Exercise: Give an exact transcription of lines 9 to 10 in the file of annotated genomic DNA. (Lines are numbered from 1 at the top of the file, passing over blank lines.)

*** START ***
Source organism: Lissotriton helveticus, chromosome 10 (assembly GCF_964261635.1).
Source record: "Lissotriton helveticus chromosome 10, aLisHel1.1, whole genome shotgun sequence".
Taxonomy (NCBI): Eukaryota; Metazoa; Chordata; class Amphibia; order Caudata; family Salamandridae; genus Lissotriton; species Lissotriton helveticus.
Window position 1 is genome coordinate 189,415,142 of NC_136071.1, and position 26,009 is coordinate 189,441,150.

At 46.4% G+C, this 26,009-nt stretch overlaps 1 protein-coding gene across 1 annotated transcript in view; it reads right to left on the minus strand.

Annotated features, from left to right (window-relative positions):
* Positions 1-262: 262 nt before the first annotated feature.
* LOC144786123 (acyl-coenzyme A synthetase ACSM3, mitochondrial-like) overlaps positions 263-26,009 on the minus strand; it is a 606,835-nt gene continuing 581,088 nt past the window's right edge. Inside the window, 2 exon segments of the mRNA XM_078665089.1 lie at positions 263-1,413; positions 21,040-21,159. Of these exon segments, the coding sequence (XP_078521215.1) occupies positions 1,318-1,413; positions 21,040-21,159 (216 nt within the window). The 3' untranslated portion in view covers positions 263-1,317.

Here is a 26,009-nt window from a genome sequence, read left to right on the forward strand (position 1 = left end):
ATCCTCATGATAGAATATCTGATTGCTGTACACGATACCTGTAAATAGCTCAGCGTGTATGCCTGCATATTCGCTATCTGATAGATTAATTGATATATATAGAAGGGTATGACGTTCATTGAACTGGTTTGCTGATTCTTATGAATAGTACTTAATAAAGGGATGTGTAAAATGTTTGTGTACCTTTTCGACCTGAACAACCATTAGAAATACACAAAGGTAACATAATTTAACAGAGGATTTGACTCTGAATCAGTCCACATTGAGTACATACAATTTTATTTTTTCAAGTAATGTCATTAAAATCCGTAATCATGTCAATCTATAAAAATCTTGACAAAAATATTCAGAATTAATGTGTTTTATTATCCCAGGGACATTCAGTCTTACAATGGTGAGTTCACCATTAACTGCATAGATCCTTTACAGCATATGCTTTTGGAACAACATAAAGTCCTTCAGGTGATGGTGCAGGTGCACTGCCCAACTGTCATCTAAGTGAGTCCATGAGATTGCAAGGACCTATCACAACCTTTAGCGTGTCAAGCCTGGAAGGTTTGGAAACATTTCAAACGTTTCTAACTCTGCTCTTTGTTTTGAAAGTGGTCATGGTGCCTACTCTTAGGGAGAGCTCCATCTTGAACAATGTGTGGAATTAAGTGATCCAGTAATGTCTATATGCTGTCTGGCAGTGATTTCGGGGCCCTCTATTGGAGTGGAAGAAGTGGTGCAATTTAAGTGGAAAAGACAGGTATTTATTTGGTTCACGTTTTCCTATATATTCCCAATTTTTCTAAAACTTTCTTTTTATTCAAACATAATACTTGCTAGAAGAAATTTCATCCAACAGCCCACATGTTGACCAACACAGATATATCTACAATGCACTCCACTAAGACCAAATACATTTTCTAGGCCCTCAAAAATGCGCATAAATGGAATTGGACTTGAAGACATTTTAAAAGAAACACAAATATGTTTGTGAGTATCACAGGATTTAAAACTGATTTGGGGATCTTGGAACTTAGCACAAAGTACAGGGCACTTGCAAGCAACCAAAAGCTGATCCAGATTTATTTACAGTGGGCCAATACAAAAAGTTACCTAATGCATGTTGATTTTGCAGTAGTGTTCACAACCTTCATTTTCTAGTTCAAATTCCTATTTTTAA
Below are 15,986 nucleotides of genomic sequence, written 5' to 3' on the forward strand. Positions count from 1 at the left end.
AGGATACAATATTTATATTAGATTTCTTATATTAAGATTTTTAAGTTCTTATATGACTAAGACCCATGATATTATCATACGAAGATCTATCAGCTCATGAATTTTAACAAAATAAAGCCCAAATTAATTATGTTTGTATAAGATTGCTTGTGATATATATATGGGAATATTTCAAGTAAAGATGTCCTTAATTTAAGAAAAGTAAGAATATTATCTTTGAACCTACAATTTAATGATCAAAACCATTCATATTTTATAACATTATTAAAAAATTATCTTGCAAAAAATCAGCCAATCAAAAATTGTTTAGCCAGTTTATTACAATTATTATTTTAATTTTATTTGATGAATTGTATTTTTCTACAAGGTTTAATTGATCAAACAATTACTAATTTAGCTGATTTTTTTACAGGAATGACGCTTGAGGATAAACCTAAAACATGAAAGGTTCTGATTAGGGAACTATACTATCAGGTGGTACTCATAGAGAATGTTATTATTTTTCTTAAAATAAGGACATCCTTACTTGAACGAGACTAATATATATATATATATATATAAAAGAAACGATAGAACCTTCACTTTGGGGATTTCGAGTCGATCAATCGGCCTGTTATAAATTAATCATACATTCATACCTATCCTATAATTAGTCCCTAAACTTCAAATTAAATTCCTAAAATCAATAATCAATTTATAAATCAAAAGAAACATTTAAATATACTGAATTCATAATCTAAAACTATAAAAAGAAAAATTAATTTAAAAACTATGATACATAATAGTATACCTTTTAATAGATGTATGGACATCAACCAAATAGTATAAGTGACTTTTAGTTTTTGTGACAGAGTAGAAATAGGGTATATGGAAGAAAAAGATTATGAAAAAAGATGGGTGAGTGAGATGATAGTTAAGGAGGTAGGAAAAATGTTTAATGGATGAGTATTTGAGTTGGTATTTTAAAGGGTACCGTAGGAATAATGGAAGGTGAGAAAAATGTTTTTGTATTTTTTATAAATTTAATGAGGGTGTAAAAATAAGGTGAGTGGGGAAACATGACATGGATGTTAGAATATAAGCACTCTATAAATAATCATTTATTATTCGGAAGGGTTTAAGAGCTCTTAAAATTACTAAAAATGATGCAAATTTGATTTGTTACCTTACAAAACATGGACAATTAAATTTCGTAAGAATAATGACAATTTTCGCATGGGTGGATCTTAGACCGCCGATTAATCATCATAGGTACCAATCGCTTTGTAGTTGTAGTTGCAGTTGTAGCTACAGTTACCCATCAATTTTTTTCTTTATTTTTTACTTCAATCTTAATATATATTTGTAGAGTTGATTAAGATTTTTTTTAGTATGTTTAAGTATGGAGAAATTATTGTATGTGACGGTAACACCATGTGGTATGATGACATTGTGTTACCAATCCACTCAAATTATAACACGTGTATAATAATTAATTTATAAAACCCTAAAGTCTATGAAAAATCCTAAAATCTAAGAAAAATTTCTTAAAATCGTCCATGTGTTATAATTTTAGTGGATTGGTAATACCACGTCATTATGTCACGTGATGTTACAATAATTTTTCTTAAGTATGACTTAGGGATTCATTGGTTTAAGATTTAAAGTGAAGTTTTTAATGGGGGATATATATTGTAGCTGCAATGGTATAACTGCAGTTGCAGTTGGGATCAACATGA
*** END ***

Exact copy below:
Here is a 26,009-nt window from a genome sequence, read left to right on the forward strand (position 1 = left end):
ATCCTCATGATAGAATATCTGATTGCTGTACACGATACCTGTAAATAGCTCAGCGTGTATGCCTGCATATTCGCTATCTGATAGATTAATTGATATATATAGAAGGGTATGACGTTCATTGAACTGGTTTGCTGATTCTTATGAATAGTACTTAATAAAGGGATGTGTAAAATGTTTGTGTACCTTTTCGACCTGAACAACCATTAGAAATACACAAAGGTAACATAATTTAACAGAGGATTTGACTCTGAATCAGTCCACATTGAGTACATACAATTTTATTTTTTCAAGTAATGTCATTAAAATCCGTAATCATGTCAATCTATAAAAATCTTGACAAAAATATTCAGAATTAATGTGTTTTATTATCCCAGGGACATTCAGTCTTACAATGGTGAGTTCACCATTAACTGCATAGATCCTTTACAGCATATGCTTTTGGAACAACATAAAGTCCTTCAGGTGATGGTGCAGGTGCACTGCCCAACTGTCATCTAAGTGAGTCCATGAGATTGCAAGGACCTATCACAACCTTTAGCGTGTCAAGCCTGGAAGGTTTGGAAACATTTCAAACGTTTCTAACTCTGCTCTTTGTTTTGAAAGTGGTCATGGTGCCTACTCTTAGGGAGAGCTCCATCTTGAACAATGTGTGGAATTAAGTGATCCAGTAATGTCTATATGCTGTCTGGCAGTGATTTCGGGGCCCTCTATTGGAGTGGAAGAAGTGGTGCAATTTAAGTGGAAAAGACAGGTATTTATTTGGTTCACGTTTTCCTATATATTCCCAATTTTTCTAAAACTTTCTTTTTATTCAAACATAATACTTGCTAGAAGAAATTTCATCCAACAGCCCACATGTTGACCAACACAGATATATCTACAATGCACTCCACTAAGACCAAATACATTTTCTAGGCCCTCAAAAATGCGCATAAATGGAATTGGACTTGAAGACATTTTAAAAGAAACACAAATATGTTTGTGAGTATCACAGGATTTAAAACTGATTTGGGGATCTTGGAACTTAGCACAAAGTACAGGGCACTTGCAAGCAACCAAAAGCTGATCCAGATTTATTTACAGTGGGCCAATACAAAAAGTTACCTAATGCATGTTGATTTTGCAGTAGTGTTCACAACCTTCATTTTCTAGTTCAAATTCCTATTTTTAA